Tom Gleeson, University of Victoria with lots of input from the GSAS research collective
We’ve all done weird, new things in the pandemic. We have tried Zoom parlour games and a few of us have done the pandemic tropes of giving bread baking or even giving a new fitness regime a try.
Strangely, the very last thing that we did together in person as a research group before the first pandemic lockdown was conduct our first brainstorming session for writing a new research vision and mission statement. Even in these challenging times, we knew this was important and have episodically continued this process through Zoom and Google Docs. We are now happy with the outcome, check it out here and with a bit more detail on our Mission webpage.
We found the process to be insightful, generative, both individually and collectively affirming, and thus overall very useful. We thought we’d share our process to encourage others to reflect and look forward through the pandemic fog with more clarity by working collectively on a research vision statement.
So what is a research vision statement? We personally like Jessica Hellmann’s excellent description: a mission statement is really just a way to clearly define who we are, what we do, and why we do the sorts of things that we do. We embarked on the process inspired by Earth Leadership Program blog posts by Chris Buddle and John Sabo.
Our first step was to brainstorm in person with a whole bunch of sticky notes arranged with the headings:
- Who are we?
- What do we do?
- Why do we do it? and
- Who do we do it for?
It was great to see the consistency in responses to these questions from various people in the group and a visitor (Petra Döll). Although we did this in person with real paper stickies lots of online tools like Google Jamboard can work too.
Next, we iterated, refined, and cut ruthlessly. We had a few 1-2 hour long Zoom conversations where we worked collectively and individually on individual sentences, sketched images, and debated many questions, words, and meanings. For me, there were brilliant moments of insight mixed with the frustration of iteration as we would circle back to similar words or debate semantics.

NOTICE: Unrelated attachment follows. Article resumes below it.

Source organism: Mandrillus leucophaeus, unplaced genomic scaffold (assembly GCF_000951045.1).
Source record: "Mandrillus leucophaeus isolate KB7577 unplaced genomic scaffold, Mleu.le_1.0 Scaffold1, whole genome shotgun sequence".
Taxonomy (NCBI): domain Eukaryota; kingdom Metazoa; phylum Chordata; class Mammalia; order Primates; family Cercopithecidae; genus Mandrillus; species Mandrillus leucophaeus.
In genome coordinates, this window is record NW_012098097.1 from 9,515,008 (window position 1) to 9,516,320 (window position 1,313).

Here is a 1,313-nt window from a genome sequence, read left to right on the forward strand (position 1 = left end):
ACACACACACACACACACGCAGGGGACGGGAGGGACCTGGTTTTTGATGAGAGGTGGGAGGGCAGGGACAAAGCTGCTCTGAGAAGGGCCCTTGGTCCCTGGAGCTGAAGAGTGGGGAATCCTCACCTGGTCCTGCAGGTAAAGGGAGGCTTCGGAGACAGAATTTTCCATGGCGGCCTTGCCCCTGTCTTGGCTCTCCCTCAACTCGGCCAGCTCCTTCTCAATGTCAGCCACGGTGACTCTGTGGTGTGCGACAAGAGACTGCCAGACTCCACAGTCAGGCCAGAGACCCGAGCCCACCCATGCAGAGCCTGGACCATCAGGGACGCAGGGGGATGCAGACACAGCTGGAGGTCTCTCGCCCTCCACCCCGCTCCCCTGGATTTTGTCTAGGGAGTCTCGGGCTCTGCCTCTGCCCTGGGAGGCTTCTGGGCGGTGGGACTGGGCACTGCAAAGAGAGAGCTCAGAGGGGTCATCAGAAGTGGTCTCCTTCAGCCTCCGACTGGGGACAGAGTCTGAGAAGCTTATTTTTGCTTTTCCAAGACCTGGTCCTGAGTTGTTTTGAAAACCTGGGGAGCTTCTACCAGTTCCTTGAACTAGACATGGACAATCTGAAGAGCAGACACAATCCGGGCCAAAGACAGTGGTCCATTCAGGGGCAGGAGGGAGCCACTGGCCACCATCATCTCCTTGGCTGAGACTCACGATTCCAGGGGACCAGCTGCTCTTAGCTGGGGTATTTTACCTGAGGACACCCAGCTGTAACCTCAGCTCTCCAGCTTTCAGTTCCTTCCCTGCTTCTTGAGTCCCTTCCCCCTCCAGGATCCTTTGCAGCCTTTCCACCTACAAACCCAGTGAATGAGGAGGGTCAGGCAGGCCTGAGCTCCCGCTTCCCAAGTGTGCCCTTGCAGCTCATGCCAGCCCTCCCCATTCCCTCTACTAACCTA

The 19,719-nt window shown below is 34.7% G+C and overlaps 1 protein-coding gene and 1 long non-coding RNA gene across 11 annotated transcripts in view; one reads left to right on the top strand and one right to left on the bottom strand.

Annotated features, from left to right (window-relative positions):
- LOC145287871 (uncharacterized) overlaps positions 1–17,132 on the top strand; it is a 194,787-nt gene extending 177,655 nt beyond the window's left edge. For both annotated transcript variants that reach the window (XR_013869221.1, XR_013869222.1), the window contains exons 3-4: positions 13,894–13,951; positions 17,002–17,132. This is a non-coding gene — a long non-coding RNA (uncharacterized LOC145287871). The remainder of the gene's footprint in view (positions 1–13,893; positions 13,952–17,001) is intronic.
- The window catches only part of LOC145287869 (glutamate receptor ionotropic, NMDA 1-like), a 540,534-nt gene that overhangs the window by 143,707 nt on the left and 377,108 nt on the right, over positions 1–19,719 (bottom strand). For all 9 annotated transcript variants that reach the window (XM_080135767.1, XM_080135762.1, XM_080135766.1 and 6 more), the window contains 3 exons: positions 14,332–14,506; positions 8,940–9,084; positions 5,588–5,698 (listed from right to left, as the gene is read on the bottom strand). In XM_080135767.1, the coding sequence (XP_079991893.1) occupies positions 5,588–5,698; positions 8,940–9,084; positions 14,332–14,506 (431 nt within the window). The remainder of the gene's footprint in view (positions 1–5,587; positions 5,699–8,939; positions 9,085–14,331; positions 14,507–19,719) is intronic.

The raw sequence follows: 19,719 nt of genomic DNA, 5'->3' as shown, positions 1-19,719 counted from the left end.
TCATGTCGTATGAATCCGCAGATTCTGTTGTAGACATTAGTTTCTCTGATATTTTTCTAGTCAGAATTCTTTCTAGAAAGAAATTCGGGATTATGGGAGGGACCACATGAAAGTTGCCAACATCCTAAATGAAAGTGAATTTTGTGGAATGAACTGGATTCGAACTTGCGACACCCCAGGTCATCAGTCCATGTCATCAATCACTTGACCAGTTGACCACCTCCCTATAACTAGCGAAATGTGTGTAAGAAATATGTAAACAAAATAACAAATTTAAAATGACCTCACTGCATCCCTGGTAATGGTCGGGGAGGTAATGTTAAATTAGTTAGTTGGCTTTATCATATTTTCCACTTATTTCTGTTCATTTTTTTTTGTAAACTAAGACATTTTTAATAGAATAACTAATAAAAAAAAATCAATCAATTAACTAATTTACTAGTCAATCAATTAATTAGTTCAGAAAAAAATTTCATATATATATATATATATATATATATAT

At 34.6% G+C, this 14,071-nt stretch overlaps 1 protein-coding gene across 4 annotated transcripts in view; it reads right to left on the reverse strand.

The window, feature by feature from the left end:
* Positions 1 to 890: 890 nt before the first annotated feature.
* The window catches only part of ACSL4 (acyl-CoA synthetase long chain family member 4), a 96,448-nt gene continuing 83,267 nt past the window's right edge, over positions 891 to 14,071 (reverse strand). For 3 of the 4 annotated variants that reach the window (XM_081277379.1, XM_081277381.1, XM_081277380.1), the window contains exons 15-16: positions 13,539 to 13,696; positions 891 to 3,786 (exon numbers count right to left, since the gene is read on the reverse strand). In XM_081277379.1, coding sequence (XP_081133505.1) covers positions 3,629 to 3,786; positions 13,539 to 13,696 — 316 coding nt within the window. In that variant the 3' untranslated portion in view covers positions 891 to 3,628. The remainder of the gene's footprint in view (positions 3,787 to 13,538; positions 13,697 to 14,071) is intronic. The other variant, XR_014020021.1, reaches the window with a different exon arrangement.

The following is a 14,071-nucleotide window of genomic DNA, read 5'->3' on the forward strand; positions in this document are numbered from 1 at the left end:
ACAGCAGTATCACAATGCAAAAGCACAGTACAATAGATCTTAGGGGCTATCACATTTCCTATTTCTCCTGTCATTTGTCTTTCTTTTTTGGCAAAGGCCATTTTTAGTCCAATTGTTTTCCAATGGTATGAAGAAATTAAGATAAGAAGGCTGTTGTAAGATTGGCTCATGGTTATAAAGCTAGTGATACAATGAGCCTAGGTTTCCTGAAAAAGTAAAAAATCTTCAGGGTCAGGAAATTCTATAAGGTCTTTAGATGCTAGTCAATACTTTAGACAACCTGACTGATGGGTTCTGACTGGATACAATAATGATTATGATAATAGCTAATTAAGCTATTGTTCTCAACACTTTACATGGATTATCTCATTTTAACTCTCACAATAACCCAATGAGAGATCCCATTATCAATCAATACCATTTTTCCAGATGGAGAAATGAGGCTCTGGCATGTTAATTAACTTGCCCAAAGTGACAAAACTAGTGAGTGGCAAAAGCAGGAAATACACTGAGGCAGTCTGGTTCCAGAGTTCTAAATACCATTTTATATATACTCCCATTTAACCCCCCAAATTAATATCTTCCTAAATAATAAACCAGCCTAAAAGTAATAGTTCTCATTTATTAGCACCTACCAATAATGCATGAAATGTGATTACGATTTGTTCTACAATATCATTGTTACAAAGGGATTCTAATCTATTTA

Eventually, we felt confident enough to seek feedback both internally and externally. I reached out to colleagues in academia and industry, family members, and university communication people for suggestions and feedback. In each case, I described what to focus on in their comments and reviews. Family members commented on the clarity of our plain language, colleagues in academia and industry suggested how to make words more consistent with reality, and communications people tightened our language.
- Do you find this purpose personally inspiring?
- Can you envision this purpose being as valid 100 years from now as it is today?
- Does the purpose help you think expansively about the long-term possibilities and range of activities the organization can consider over the next 100 years, beyond current research and impact?
- Does this purpose help you to decide what activities to not pursue, to eliminate from consideration?
- Is this purpose authentic – something true to what the organization is all about – not merely words on paper that “sound nice”?
- Would this purpose be greeted with enthusiasm rather than cynicism by a broad base of people in the organization?
- When telling your children and/or other loved ones what you do for a living, would you feel proud in describing your work in terms of this purpose?
All in all, these iterations, modifications and discussions likely took ~20-30 hours over a 6-8 month period. This feels like time very well spent individually and collectively, especially during this pandemic as we all continue to seek solidarity and community through these challenging times. We plan to return to this blueprint once per year to evaluate if we are still working and living by our mission.